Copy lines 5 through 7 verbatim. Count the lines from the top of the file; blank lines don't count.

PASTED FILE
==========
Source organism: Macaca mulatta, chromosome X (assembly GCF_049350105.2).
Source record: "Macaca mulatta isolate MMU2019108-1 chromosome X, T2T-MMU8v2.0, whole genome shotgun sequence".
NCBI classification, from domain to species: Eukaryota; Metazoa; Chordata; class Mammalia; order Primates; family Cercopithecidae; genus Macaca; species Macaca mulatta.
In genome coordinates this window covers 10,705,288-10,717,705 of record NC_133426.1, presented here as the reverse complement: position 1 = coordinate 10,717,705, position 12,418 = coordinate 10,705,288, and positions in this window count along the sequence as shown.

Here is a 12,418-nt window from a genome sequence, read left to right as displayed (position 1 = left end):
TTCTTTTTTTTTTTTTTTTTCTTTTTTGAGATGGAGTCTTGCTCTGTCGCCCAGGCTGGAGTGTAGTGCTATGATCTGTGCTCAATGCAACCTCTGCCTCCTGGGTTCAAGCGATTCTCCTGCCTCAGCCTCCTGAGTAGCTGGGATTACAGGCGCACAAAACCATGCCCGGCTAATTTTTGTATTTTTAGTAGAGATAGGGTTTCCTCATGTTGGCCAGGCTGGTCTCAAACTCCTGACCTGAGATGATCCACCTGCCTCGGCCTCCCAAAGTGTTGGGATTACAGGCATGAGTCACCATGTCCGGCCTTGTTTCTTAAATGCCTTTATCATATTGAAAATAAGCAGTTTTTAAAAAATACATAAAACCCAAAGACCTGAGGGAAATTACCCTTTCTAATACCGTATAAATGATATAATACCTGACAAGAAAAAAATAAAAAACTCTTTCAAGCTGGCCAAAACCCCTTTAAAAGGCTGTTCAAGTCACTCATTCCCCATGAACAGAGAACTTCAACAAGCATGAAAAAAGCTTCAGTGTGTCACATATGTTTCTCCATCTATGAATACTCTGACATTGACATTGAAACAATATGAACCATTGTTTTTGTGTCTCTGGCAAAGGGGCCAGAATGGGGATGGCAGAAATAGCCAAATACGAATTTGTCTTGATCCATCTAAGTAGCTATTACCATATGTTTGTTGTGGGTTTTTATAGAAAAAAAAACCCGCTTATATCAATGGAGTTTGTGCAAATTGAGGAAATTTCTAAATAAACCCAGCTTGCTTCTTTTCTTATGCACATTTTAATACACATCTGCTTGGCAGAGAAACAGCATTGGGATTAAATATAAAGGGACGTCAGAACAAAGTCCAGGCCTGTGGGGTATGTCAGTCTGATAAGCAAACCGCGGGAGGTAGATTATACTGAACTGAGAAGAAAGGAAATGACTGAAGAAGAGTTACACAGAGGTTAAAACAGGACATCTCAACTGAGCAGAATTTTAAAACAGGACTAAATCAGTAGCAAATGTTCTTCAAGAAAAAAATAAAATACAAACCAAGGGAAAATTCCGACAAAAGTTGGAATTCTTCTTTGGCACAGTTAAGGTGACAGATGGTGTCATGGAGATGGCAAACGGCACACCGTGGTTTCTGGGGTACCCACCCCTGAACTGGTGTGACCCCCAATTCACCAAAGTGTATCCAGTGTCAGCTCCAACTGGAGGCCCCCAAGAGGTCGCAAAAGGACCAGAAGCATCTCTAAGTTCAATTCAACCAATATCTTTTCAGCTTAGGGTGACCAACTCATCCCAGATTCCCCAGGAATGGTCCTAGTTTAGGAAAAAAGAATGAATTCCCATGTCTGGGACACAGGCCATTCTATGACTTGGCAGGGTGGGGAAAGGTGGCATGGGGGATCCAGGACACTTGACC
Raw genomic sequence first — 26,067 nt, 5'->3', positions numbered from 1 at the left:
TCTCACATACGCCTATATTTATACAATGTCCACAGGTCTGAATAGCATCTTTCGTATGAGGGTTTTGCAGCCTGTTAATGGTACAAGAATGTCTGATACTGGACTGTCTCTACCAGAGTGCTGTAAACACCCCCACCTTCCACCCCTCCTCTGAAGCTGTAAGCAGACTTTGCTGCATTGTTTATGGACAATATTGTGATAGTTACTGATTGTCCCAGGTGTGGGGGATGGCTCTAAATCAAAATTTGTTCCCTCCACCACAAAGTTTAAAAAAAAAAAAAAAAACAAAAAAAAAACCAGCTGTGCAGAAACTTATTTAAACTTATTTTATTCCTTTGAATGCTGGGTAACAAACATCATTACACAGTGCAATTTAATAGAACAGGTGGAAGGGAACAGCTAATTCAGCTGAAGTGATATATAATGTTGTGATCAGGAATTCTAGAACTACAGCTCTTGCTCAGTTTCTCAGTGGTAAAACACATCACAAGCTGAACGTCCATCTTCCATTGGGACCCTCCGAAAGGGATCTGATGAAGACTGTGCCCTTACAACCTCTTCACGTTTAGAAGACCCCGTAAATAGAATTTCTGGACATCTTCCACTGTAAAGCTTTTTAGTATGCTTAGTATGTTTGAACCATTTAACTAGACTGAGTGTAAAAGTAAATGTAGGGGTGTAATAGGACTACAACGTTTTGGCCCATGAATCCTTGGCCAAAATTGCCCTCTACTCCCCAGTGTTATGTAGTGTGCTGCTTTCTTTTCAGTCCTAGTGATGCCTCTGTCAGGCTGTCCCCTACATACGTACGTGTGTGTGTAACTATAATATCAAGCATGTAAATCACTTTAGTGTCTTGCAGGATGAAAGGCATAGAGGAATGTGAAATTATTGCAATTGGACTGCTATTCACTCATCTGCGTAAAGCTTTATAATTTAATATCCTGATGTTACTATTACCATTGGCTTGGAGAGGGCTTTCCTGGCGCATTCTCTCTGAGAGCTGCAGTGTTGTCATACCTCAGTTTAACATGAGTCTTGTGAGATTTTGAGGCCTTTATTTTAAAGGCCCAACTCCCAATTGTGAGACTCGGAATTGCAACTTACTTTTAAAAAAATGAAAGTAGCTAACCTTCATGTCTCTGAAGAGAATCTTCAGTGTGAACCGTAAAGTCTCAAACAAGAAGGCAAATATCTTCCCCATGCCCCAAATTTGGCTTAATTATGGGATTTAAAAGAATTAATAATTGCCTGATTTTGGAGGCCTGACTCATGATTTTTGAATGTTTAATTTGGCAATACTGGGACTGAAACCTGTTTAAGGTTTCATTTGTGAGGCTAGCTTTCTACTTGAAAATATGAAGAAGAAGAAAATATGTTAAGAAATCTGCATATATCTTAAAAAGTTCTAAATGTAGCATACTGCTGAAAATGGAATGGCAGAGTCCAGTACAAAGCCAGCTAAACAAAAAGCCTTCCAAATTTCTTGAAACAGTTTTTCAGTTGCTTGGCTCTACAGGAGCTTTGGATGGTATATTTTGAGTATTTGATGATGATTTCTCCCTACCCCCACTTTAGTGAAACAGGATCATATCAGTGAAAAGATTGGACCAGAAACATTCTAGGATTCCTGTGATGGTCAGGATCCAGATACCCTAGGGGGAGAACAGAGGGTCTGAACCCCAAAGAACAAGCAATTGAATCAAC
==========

Here is a 12,418-nt window from a genome sequence, read left to right as displayed (position 1 = left end):
TTCTTTTTTTTTTTTTTTTTCTTTTTTGAGATGGAGTCTTGCTCTGTCGCCCAGGCTGGAGTGTAGTGCTATGATCTGTGCTCAATGCAACCTCTGCCTCCTGGGTTCAAGCGATTCTCCTGCCTCAGCCTCCTGAGTAGCTGGGATTACAGGCGCACAAAACCATGCCCGGCTAATTTTTGTATTTTTAGTAGAGATAGGGTTTCCTCATGTTGGCCAGGCTGGTCTCAAACTCCTGACCTGAGATGATCCACCTGCCTCGGCCTCCCAAAGTGTTGGGATTACAGGCATGAGTCACCATGTCCGGCCTTGTTTCTTAAATGCCTTTATCATATTGAAAATAAGCAGTTTTTAAAAAATACATAAAACCCAAAGACCTGAGGGAAATTACCCTTTCTAATACCGTATAAATGATATAATACCTGACAAGAAAAAAATAAAAAACTCTTTCAAGCTGGCCAAAACCCCTTTAAAAGGCTGTTCAAGTCACTCATTCCCCATGAACAGAGAACTTCAACAAGCATGAAAAAAGCTTCAGTGTGTCACATATGTTTCTCCATCTATGAATACTCTGACATTGACATTGAAACAATATGAACCATTGTTTTTGTGTCTCTGGCAAAGGGGCCAGAATGGGGATGGCAGAAATAGCCAAATACGAATTTGTCTTGATCCATCTAAGTAGCTATTACCATATGTTTGTTGTGGGTTTTTATAGAAAAAAAAACCCGCTTATATCAATGGAGTTTGTGCAAATTGAGGAAATTTCTAAATAAACCCAGCTTGCTTCTTTTCTTATGCACATTTTAATACACATCTGCTTGGCAGAGAAACAGCATTGGGATTAAATATAAAGGGACGTCAGAACAAAGTCCAGGCCTGTGGGGTATGTCAGTCTGATAAGCAAACCGCGGGAGGTAGATTATACTGAACTGAGAAGAAAGGAAATGACTGAAGAAGAGTTACACAGAGGTTAAAACAGGACATCTCAACTGAGCAGAATTTTAAAACAGGACTAAATCAGTAGCAAATGTTCTTCAAGAAAAAAATAAAATACAAACCAAGGGAAAATTCCGACAAAAGTTGGAATTCTTCTTTGGCACAGTTAAGGTGACAGATGGTGTCATGGAGATGGCAAACGGCACACCGTGGTTTCTGGGGTACCCACCCCTGAACTGGTGTGACCCCCAATTCACCAAAGTGTATCCAGTGTCAGCTCCAACTGGAGGCCCCCAAGAGGTCGCAAAAGGACCAGAAGCATCTCTAAGTTCAATTCAACCAATATCTTTTCAGCTTAGGGTGACCAACTCATCCCAGATTCCCCAGGAATGGTCCTAGTTTAGGAAAAAAGAATGAATTCCCATGTCTGGGACACAGGCCATTCTATGACTTGGCAGGGTGGGGAAAGGTGGCATGGGGGATCCAGGACACTTGACC
Raw genomic sequence first — 26,067 nt, 5'->3', positions numbered from 1 at the left: